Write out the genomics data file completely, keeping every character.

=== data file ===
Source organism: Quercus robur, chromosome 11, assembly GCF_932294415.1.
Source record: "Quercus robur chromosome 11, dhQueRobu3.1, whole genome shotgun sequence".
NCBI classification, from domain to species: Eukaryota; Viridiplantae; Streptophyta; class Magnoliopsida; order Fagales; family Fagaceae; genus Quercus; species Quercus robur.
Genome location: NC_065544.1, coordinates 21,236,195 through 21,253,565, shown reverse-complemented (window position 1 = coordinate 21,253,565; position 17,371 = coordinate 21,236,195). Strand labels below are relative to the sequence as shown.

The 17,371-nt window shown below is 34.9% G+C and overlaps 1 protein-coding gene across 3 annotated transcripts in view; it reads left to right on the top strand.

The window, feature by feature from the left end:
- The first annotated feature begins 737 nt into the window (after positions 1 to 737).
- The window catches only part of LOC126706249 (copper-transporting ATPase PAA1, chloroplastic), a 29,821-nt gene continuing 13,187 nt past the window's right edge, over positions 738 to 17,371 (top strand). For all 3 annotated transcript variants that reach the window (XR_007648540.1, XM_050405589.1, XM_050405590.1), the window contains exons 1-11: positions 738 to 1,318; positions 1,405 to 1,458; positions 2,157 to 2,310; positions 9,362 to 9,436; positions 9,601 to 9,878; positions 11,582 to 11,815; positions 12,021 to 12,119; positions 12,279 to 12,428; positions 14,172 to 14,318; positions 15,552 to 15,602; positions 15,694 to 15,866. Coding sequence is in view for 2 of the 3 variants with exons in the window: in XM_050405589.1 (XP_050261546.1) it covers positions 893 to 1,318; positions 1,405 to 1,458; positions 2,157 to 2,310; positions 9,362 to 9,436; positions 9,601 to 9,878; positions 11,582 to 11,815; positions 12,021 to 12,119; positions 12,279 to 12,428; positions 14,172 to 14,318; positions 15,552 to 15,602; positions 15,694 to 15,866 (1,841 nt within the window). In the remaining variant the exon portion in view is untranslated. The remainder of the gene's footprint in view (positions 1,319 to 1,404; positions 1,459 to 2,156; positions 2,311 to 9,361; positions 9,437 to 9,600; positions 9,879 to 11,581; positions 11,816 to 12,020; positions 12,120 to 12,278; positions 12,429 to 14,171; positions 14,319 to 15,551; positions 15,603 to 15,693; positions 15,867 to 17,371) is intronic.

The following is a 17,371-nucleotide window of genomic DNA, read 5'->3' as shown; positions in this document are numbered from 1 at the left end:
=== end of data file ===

Source organism: Quercus robur, chromosome 11, assembly GCF_932294415.1.
Source record: "Quercus robur chromosome 11, dhQueRobu3.1, whole genome shotgun sequence".
NCBI classification, from domain to species: Eukaryota; Viridiplantae; Streptophyta; class Magnoliopsida; order Fagales; family Fagaceae; genus Quercus; species Quercus robur.
Genome location: NC_065544.1, coordinates 21,236,195 through 21,253,565, shown reverse-complemented (window position 1 = coordinate 21,253,565; position 17,371 = coordinate 21,236,195). Strand labels below are relative to the sequence as shown.

The 17,371-nt window shown below is 34.9% G+C and overlaps 1 protein-coding gene across 3 annotated transcripts in view; it reads left to right on the top strand.

The window, feature by feature from the left end:
- The first annotated feature begins 737 nt into the window (after positions 1 to 737).
- The window catches only part of LOC126706249 (copper-transporting ATPase PAA1, chloroplastic), a 29,821-nt gene continuing 13,187 nt past the window's right edge, over positions 738 to 17,371 (top strand). For all 3 annotated transcript variants that reach the window (XR_007648540.1, XM_050405589.1, XM_050405590.1), the window contains exons 1-11: positions 738 to 1,318; positions 1,405 to 1,458; positions 2,157 to 2,310; positions 9,362 to 9,436; positions 9,601 to 9,878; positions 11,582 to 11,815; positions 12,021 to 12,119; positions 12,279 to 12,428; positions 14,172 to 14,318; positions 15,552 to 15,602; positions 15,694 to 15,866. Coding sequence is in view for 2 of the 3 variants with exons in the window: in XM_050405589.1 (XP_050261546.1) it covers positions 893 to 1,318; positions 1,405 to 1,458; positions 2,157 to 2,310; positions 9,362 to 9,436; positions 9,601 to 9,878; positions 11,582 to 11,815; positions 12,021 to 12,119; positions 12,279 to 12,428; positions 14,172 to 14,318; positions 15,552 to 15,602; positions 15,694 to 15,866 (1,841 nt within the window). In the remaining variant the exon portion in view is untranslated. The remainder of the gene's footprint in view (positions 1,319 to 1,404; positions 1,459 to 2,156; positions 2,311 to 9,361; positions 9,437 to 9,600; positions 9,879 to 11,581; positions 11,816 to 12,020; positions 12,120 to 12,278; positions 12,429 to 14,171; positions 14,319 to 15,551; positions 15,603 to 15,693; positions 15,867 to 17,371) is intronic.

The following is a 17,371-nucleotide window of genomic DNA, read 5'->3' as shown; positions in this document are numbered from 1 at the left end: